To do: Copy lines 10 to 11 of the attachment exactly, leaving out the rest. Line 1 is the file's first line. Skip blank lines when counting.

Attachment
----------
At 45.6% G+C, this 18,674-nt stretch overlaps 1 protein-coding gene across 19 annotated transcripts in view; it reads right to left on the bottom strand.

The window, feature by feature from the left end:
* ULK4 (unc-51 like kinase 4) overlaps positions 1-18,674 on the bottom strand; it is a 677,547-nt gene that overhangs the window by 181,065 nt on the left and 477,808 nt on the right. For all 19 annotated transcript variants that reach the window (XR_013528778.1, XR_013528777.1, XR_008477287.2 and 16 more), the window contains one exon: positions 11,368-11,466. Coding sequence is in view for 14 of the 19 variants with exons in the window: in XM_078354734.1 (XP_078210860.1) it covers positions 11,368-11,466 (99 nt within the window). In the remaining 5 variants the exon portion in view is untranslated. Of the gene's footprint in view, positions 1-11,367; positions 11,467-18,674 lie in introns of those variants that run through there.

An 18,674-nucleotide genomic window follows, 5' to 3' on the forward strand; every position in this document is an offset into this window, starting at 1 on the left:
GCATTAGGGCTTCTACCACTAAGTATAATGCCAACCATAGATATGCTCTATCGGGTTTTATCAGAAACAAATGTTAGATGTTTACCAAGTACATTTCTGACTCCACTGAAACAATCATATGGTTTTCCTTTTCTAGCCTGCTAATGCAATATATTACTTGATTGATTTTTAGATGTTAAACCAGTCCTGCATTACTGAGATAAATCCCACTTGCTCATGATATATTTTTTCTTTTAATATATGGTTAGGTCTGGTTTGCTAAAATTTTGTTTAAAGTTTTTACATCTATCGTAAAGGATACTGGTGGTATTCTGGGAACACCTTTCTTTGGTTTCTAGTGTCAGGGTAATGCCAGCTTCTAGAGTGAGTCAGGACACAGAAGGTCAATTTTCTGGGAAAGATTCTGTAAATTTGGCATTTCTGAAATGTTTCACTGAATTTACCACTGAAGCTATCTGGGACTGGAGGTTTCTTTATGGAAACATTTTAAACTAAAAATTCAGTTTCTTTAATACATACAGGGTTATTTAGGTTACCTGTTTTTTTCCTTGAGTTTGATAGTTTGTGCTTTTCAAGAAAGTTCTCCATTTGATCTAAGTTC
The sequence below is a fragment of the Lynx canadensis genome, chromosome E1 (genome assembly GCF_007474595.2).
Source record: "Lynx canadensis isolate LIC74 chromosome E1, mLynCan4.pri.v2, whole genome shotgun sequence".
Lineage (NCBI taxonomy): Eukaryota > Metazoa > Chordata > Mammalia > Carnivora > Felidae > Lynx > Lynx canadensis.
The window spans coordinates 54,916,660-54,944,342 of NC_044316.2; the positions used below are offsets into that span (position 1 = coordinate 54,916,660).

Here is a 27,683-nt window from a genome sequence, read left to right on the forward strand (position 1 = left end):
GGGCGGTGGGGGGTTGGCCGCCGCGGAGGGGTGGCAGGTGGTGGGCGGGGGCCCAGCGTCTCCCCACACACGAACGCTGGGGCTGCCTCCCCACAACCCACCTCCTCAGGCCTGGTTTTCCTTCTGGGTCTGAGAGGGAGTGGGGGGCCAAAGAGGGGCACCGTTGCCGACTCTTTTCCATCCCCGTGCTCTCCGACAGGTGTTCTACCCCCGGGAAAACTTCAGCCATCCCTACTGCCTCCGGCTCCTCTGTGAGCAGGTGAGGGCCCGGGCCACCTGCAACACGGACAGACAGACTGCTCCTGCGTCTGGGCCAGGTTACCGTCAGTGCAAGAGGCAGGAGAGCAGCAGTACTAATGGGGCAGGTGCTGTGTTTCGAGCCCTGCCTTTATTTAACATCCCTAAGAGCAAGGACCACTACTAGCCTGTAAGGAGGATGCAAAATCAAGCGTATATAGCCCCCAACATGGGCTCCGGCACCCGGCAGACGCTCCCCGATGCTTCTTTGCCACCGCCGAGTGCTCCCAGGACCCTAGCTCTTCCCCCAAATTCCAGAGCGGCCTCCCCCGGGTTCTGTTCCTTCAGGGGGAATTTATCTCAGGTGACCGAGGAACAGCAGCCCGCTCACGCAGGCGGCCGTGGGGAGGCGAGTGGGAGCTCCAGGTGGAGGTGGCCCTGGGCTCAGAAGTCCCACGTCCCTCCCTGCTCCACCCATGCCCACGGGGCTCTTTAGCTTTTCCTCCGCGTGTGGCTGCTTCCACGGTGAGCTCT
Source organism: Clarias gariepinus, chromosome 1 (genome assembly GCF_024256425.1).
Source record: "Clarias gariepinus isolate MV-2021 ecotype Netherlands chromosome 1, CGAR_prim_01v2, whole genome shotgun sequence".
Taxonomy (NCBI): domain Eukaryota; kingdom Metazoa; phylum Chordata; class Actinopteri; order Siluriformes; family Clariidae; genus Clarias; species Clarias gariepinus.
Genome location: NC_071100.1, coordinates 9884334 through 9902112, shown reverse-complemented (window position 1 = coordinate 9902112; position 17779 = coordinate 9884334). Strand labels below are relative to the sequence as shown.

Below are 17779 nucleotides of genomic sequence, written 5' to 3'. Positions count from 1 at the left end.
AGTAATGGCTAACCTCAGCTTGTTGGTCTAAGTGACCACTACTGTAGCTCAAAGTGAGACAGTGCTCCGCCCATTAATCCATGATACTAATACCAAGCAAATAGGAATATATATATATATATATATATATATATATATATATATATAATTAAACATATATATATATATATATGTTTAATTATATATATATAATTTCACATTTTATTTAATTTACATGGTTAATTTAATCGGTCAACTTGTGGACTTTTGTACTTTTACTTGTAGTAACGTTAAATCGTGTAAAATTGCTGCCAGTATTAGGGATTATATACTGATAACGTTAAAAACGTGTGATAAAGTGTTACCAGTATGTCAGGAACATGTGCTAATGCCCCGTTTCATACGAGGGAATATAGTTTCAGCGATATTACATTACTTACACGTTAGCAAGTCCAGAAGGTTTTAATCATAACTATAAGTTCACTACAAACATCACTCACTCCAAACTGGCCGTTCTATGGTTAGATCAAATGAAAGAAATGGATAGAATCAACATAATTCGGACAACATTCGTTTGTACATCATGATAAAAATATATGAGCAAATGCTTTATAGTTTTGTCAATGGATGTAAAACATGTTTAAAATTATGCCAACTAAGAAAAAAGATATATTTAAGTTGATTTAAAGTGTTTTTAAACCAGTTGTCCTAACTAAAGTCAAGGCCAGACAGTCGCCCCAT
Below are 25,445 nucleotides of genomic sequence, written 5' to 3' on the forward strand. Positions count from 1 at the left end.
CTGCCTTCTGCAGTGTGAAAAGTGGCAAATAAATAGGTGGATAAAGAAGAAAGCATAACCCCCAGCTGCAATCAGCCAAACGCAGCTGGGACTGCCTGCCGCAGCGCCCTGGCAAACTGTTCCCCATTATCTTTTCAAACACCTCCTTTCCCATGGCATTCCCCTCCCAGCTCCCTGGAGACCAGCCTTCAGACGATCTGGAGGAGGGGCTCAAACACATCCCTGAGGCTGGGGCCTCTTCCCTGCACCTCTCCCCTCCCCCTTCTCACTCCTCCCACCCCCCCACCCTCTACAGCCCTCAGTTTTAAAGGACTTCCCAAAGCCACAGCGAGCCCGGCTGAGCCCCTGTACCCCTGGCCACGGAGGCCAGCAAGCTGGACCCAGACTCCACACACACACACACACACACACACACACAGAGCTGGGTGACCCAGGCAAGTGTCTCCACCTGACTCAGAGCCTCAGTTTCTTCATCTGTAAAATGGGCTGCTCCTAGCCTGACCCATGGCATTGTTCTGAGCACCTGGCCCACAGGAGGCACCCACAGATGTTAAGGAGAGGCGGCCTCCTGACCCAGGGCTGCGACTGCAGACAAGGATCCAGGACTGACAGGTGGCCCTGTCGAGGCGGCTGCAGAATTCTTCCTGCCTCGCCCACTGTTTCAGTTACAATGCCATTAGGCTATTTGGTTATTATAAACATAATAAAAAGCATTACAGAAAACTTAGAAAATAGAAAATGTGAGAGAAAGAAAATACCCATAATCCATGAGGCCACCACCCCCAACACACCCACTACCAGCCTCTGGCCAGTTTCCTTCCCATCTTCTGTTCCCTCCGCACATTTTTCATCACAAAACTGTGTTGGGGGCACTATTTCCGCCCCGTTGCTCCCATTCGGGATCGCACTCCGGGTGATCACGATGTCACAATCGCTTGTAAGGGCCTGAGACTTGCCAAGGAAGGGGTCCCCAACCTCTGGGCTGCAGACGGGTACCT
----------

Here is a 27,683-nt window from a genome sequence, read left to right on the forward strand (position 1 = left end):
GGGCGGTGGGGGGTTGGCCGCCGCGGAGGGGTGGCAGGTGGTGGGCGGGGGCCCAGCGTCTCCCCACACACGAACGCTGGGGCTGCCTCCCCACAACCCACCTCCTCAGGCCTGGTTTTCCTTCTGGGTCTGAGAGGGAGTGGGGGGCCAAAGAGGGGCACCGTTGCCGACTCTTTTCCATCCCCGTGCTCTCCGACAGGTGTTCTACCCCCGGGAAAACTTCAGCCATCCCTACTGCCTCCGGCTCCTCTGTGAGCAGGTGAGGGCCCGGGCCACCTGCAACACGGACAGACAGACTGCTCCTGCGTCTGGGCCAGGTTACCGTCAGTGCAAGAGGCAGGAGAGCAGCAGTACTAATGGGGCAGGTGCTGTGTTTCGAGCCCTGCCTTTATTTAACATCCCTAAGAGCAAGGACCACTACTAGCCTGTAAGGAGGATGCAAAATCAAGCGTATATAGCCCCCAACATGGGCTCCGGCACCCGGCAGACGCTCCCCGATGCTTCTTTGCCACCGCCGAGTGCTCCCAGGACCCTAGCTCTTCCCCCAAATTCCAGAGCGGCCTCCCCCGGGTTCTGTTCCTTCAGGGGGAATTTATCTCAGGTGACCGAGGAACAGCAGCCCGCTCACGCAGGCGGCCGTGGGGAGGCGAGTGGGAGCTCCAGGTGGAGGTGGCCCTGGGCTCAGAAGTCCCACGTCCCTCCCTGCTCCACCCATGCCCACGGGGCTCTTTAGCTTTTCCTCCGCGTGTGGCTGCTTCCACGGTGAGCTCT